Dubai: Parents should not downplay the dangers of cyberbullying, with a new study listing depression, nightmares, and anorexia as some of the common consequences of bullying.
According to the study ‘Growing up online- Connected Kids’, conducted by Kaspersky Lab and iconKids & Youth, cyberbullying has proved to be a far more dangerous threat to children than many parents think.
The majority of young victims of online harassment suffer from serious problems with health and socialisation.
The study explained cyberbullying as intentional intimidation, persecution or abuse that children and teenagers may encounter on the internet.
It showed that 13 per cent of children and 21 per cent of parents consider cyberbullying harmless.
Meanwhile, 16 per cent of the children surveyed said they are more afraid of being bullied online than offline, and 50 per cent said they are equally afraid of both real-life and virtual bullying.
“In an effort to protect our children from danger, we mustn’t forget that they not only live in the real world but also in the virtual world, which is just as real to them,” said Andrei Mochola, head of Consumer Business at Kaspersky Lab.
She pointed out that while children use the internet to learn new things, socialise, and have fun, they are also subjected to unpleasant situations. “Cyberbullying is one of the most dangerous things that can confront a child on the internet because it can have a negative impact on their psyche and cause problems for the rest of their lives,” said Mochola.
Despite the fact that the study found only four per cent of children admitted to being bullied online (compared to 12 per cent in real life), in seven out of 10 cases the consequences were traumatic.
Cyberbullying seriously affected the children’s emotional well-being. The study showed parents of 37 per cent of the victims reported lower self-esteem, 30 per cent saw a deterioration in their performance at school, and 28 per cent cited depression.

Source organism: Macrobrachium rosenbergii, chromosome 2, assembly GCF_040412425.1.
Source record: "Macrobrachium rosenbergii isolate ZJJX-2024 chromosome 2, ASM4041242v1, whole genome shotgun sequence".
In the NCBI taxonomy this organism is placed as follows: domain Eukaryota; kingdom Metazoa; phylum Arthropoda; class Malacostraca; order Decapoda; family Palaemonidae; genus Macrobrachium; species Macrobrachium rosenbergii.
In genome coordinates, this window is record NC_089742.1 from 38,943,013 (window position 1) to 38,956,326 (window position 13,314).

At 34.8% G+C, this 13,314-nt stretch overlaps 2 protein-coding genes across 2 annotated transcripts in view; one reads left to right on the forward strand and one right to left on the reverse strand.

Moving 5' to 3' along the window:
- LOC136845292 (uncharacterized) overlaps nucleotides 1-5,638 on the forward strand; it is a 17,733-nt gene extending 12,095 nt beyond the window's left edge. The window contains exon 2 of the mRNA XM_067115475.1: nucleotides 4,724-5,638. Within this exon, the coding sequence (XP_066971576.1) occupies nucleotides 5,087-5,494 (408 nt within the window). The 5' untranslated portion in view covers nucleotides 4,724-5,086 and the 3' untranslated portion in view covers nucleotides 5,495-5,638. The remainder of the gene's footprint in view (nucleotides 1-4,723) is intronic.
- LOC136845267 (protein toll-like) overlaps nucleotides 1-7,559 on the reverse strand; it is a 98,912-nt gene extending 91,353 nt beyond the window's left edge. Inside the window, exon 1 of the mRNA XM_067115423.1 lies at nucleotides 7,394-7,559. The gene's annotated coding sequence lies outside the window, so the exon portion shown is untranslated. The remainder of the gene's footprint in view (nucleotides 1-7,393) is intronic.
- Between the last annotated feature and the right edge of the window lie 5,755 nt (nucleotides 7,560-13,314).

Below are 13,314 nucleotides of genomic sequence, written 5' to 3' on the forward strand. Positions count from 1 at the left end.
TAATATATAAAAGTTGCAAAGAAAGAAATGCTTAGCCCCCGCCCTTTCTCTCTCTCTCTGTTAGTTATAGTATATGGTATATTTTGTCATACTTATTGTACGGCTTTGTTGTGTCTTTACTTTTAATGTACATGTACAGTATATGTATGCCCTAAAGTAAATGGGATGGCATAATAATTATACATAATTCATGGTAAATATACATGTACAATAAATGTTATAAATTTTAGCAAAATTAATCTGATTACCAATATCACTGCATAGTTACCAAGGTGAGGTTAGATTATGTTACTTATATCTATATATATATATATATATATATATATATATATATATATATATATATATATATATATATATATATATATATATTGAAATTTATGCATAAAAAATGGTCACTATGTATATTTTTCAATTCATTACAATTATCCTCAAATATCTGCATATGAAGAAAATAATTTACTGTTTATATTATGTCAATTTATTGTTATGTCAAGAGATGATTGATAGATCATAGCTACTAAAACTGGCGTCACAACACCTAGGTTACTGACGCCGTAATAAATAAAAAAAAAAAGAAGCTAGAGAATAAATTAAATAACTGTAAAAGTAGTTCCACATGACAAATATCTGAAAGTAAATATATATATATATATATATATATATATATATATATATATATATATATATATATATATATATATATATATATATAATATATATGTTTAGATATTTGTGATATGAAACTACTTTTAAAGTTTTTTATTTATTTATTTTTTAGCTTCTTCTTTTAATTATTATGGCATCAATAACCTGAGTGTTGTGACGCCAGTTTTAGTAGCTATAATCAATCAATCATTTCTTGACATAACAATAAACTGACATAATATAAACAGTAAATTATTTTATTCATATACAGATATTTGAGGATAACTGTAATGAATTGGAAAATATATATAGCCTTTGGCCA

A quarter of the parents also stated that cyberbullying had disrupted their child’s sleep patterns and caused nightmares (21 per cent). Another 26 per cent of parents noticed that their child had started avoiding contact with other children, and 20 per cent discovered their child had anorexia.
“The best solution in this case is to talk to your child and to use parental control software that can alert you to any suspicious changes to their social network page,” said Mochola.
For more advice on protecting children on the internet, visit kids.kaspersky.com.
‘Growing up online- Connected Kids’ study conducted by Kaspersky Lab and iconKids & Youth, showed the consequences of cyberbullying:
- Parents of 37 per cent of the victims reported lower self-esteem
- Parents of 30 per cent of the victims saw a deterioration in their performance at school
- Parents of 28 per cent of the victims cited depression
- Parents of 25 per cent of the victims stated that cyberbullying had disrupted their child’s sleep patterns
- Parents of 21 per cent of victims said it caused nightmares
- Parents of 26 per cent of victims noticed that their child had started avoiding contact with other children
- Parents of 20 per cent of victims discovered their child had anorexia